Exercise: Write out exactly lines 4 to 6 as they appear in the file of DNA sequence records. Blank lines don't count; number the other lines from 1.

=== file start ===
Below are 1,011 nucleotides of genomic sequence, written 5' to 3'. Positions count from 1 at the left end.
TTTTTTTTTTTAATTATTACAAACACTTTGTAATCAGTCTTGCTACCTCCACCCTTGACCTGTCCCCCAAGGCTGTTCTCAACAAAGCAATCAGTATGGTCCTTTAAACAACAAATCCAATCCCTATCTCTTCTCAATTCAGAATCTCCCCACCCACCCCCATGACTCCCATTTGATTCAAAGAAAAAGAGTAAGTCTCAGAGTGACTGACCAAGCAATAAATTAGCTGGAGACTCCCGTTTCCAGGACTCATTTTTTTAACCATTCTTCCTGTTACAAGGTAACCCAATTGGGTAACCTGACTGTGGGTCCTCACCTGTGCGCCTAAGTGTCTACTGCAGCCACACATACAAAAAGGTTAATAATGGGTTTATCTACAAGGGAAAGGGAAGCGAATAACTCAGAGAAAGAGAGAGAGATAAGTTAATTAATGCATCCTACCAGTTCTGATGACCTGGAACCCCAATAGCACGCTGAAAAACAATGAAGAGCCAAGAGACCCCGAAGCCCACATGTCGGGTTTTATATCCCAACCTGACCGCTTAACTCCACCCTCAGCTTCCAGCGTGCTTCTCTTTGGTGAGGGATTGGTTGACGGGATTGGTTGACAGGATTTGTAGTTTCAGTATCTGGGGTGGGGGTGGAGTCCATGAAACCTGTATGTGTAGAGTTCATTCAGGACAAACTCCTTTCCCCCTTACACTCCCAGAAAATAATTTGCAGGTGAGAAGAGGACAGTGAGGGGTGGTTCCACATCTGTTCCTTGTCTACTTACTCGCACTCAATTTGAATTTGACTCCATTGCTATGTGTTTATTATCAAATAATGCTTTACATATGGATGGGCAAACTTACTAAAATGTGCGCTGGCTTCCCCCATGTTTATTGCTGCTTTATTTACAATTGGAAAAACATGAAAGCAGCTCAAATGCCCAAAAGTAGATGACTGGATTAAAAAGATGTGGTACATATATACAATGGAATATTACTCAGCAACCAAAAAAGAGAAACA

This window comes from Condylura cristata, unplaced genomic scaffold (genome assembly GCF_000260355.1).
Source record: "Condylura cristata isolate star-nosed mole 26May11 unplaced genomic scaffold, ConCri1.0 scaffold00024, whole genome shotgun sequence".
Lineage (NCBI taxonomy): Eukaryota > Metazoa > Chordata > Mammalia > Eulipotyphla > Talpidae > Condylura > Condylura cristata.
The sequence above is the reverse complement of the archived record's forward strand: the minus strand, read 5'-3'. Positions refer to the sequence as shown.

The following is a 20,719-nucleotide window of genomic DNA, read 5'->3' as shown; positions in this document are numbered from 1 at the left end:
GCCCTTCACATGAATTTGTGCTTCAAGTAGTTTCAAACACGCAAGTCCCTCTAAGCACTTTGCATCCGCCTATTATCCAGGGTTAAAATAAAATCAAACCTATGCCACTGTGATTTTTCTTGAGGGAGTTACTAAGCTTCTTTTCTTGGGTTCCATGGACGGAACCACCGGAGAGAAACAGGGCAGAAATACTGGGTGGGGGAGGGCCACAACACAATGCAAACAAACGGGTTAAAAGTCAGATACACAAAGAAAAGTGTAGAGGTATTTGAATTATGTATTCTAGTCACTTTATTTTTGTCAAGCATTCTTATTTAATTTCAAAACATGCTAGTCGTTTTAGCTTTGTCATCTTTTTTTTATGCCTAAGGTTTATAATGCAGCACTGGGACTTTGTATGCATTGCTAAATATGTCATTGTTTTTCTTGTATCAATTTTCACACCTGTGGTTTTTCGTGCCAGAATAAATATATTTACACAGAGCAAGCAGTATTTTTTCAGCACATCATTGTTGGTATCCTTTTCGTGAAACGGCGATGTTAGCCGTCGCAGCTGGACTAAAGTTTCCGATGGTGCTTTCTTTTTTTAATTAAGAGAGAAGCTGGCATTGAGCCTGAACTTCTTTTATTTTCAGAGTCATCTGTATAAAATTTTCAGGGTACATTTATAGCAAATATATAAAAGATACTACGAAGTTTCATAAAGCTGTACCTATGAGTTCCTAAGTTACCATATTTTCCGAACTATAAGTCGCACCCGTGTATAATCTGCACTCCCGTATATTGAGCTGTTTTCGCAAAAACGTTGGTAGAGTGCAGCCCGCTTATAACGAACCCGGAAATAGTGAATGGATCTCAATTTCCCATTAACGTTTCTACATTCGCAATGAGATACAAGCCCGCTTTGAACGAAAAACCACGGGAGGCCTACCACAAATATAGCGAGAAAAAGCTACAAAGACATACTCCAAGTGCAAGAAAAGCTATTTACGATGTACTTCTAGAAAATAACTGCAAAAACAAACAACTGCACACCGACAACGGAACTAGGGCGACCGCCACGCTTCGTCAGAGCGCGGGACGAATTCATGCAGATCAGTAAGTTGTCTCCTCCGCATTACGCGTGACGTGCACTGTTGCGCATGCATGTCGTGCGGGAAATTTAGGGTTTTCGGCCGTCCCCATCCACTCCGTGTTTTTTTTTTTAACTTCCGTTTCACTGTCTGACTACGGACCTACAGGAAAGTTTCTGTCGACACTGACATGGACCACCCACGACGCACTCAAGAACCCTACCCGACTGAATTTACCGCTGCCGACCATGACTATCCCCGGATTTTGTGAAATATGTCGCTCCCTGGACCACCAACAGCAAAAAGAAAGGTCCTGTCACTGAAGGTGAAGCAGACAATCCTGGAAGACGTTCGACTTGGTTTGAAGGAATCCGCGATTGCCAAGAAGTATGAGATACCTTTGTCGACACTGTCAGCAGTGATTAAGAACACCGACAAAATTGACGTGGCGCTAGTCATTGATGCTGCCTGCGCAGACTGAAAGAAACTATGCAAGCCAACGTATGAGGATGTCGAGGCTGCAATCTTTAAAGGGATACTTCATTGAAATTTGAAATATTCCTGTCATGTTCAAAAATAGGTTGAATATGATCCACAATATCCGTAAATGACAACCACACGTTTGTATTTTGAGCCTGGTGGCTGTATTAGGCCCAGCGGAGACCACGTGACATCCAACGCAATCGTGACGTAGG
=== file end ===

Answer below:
Source record: "Condylura cristata isolate star-nosed mole 26May11 unplaced genomic scaffold, ConCri1.0 scaffold00024, whole genome shotgun sequence".
Lineage (NCBI taxonomy): Eukaryota > Metazoa > Chordata > Mammalia > Eulipotyphla > Talpidae > Condylura > Condylura cristata.
The sequence above is the reverse complement of the archived record's forward strand: the minus strand, read 5'-3'. Positions refer to the sequence as shown.